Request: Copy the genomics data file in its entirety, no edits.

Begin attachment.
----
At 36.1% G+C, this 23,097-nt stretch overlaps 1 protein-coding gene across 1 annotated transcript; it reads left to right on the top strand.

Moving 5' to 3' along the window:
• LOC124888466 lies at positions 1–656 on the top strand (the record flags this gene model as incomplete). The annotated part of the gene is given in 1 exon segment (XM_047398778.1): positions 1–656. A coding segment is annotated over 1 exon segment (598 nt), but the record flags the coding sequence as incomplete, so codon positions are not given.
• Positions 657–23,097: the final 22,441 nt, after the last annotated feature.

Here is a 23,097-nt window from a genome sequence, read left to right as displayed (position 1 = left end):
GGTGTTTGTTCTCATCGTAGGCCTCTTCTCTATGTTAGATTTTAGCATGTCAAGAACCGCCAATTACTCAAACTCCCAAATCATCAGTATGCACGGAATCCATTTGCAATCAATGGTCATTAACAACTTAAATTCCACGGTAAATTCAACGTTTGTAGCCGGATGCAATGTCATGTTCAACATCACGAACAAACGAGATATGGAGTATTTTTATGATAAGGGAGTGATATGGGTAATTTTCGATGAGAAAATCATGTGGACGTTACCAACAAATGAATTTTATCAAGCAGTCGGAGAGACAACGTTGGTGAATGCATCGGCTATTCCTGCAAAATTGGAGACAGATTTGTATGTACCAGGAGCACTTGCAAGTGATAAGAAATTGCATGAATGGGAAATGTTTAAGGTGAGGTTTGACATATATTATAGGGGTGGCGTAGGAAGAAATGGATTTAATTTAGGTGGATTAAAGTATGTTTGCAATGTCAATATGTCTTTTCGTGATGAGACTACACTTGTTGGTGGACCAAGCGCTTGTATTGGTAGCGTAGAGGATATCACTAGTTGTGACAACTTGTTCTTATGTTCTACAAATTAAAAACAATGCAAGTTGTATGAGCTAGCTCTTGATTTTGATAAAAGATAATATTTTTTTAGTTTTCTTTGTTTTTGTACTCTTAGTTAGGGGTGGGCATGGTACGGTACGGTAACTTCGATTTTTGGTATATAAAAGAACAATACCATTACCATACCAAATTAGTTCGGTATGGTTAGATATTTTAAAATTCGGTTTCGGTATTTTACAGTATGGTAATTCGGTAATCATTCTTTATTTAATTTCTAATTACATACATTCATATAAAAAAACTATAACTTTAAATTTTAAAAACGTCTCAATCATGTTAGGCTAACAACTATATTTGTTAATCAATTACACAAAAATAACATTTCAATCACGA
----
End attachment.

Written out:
At 36.1% G+C, this 23,097-nt stretch overlaps 1 protein-coding gene across 1 annotated transcript; it reads left to right on the top strand.

Moving 5' to 3' along the window:
• LOC124888466 lies at positions 1–656 on the top strand (the record flags this gene model as incomplete). The annotated part of the gene is given in 1 exon segment (XM_047398778.1): positions 1–656. A coding segment is annotated over 1 exon segment (598 nt), but the record flags the coding sequence as incomplete, so codon positions are not given.
• Positions 657–23,097: the final 22,441 nt, after the last annotated feature.

Here is a 23,097-nt window from a genome sequence, read left to right as displayed (position 1 = left end):
GGTGTTTGTTCTCATCGTAGGCCTCTTCTCTATGTTAGATTTTAGCATGTCAAGAACCGCCAATTACTCAAACTCCCAAATCATCAGTATGCACGGAATCCATTTGCAATCAATGGTCATTAACAACTTAAATTCCACGGTAAATTCAACGTTTGTAGCCGGATGCAATGTCATGTTCAACATCACGAACAAACGAGATATGGAGTATTTTTATGATAAGGGAGTGATATGGGTAATTTTCGATGAGAAAATCATGTGGACGTTACCAACAAATGAATTTTATCAAGCAGTCGGAGAGACAACGTTGGTGAATGCATCGGCTATTCCTGCAAAATTGGAGACAGATTTGTATGTACCAGGAGCACTTGCAAGTGATAAGAAATTGCATGAATGGGAAATGTTTAAGGTGAGGTTTGACATATATTATAGGGGTGGCGTAGGAAGAAATGGATTTAATTTAGGTGGATTAAAGTATGTTTGCAATGTCAATATGTCTTTTCGTGATGAGACTACACTTGTTGGTGGACCAAGCGCTTGTATTGGTAGCGTAGAGGATATCACTAGTTGTGACAACTTGTTCTTATGTTCTACAAATTAAAAACAATGCAAGTTGTATGAGCTAGCTCTTGATTTTGATAAAAGATAATATTTTTTTAGTTTTCTTTGTTTTTGTACTCTTAGTTAGGGGTGGGCATGGTACGGTACGGTAACTTCGATTTTTGGTATATAAAAGAACAATACCATTACCATACCAAATTAGTTCGGTATGGTTAGATATTTTAAAATTCGGTTTCGGTATTTTACAGTATGGTAATTCGGTAATCATTCTTTATTTAATTTCTAATTACATACATTCATATAAAAAAACTATAACTTTAAATTTTAAAAACGTCTCAATCATGTTAGGCTAACAACTATATTTGTTAATCAATTACACAAAAATAACATTTCAATCACGA